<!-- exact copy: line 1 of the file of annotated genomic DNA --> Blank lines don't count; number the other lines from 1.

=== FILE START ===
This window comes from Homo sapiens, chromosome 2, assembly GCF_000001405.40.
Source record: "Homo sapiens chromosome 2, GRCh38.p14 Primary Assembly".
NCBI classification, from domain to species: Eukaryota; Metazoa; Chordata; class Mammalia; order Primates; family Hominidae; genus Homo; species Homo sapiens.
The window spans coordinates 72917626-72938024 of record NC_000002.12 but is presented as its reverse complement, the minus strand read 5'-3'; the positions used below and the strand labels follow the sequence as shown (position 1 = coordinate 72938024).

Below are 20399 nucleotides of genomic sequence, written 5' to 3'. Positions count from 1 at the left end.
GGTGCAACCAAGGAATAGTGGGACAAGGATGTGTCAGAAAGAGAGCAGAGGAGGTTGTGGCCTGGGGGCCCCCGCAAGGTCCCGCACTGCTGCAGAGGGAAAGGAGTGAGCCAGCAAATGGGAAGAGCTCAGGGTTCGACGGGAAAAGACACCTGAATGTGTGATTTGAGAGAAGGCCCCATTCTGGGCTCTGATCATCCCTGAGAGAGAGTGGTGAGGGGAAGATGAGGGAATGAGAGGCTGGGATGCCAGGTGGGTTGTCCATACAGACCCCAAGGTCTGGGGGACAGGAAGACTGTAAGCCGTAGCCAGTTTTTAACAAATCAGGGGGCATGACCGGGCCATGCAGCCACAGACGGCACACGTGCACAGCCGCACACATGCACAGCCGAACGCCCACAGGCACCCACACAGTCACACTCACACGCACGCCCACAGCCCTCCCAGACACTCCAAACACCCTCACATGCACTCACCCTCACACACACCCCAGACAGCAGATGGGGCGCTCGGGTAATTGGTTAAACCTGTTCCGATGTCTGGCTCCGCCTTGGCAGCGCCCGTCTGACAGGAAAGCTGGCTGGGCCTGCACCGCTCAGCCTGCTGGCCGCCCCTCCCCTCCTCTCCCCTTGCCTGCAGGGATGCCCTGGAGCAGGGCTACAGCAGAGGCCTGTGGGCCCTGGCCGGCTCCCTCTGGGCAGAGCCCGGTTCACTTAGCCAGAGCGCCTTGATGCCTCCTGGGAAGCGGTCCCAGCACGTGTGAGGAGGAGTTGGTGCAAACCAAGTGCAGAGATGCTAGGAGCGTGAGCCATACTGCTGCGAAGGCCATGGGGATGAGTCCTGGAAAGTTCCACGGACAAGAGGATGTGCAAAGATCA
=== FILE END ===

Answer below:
This window comes from Homo sapiens, chromosome 2, assembly GCF_000001405.40.